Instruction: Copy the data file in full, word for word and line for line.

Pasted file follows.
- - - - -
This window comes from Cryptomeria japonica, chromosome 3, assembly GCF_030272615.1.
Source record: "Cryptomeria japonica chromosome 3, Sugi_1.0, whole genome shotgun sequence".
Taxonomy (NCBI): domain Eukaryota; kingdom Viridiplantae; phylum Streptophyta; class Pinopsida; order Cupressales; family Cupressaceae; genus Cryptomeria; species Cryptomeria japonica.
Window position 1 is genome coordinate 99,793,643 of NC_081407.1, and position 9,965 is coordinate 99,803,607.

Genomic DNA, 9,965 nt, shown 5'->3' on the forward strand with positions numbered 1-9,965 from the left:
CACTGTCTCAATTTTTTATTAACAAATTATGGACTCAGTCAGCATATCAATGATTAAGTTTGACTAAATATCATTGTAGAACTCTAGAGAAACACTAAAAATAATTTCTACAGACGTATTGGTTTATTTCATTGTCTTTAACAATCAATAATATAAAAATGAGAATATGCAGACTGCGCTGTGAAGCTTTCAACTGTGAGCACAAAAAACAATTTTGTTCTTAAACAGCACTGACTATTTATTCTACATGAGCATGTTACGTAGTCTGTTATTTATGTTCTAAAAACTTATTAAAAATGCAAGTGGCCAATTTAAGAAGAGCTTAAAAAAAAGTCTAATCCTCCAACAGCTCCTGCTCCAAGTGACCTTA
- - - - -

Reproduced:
This window comes from Cryptomeria japonica, chromosome 3, assembly GCF_030272615.1.
Source record: "Cryptomeria japonica chromosome 3, Sugi_1.0, whole genome shotgun sequence".
Taxonomy (NCBI): domain Eukaryota; kingdom Viridiplantae; phylum Streptophyta; class Pinopsida; order Cupressales; family Cupressaceae; genus Cryptomeria; species Cryptomeria japonica.
Window position 1 is genome coordinate 99,793,643 of NC_081407.1, and position 9,965 is coordinate 99,803,607.

Genomic DNA, 9,965 nt, shown 5'->3' on the forward strand with positions numbered 1-9,965 from the left:
CACTGTCTCAATTTTTTATTAACAAATTATGGACTCAGTCAGCATATCAATGATTAAGTTTGACTAAATATCATTGTAGAACTCTAGAGAAACACTAAAAATAATTTCTACAGACGTATTGGTTTATTTCATTGTCTTTAACAATCAATAATATAAAAATGAGAATATGCAGACTGCGCTGTGAAGCTTTCAACTGTGAGCACAAAAAACAATTTTGTTCTTAAACAGCACTGACTATTTATTCTACATGAGCATGTTACGTAGTCTGTTATTTATGTTCTAAAAACTTATTAAAAATGCAAGTGGCCAATTTAAGAAGAGCTTAAAAAAAAGTCTAATCCTCCAACAGCTCCTGCTCCAAGTGACCTTA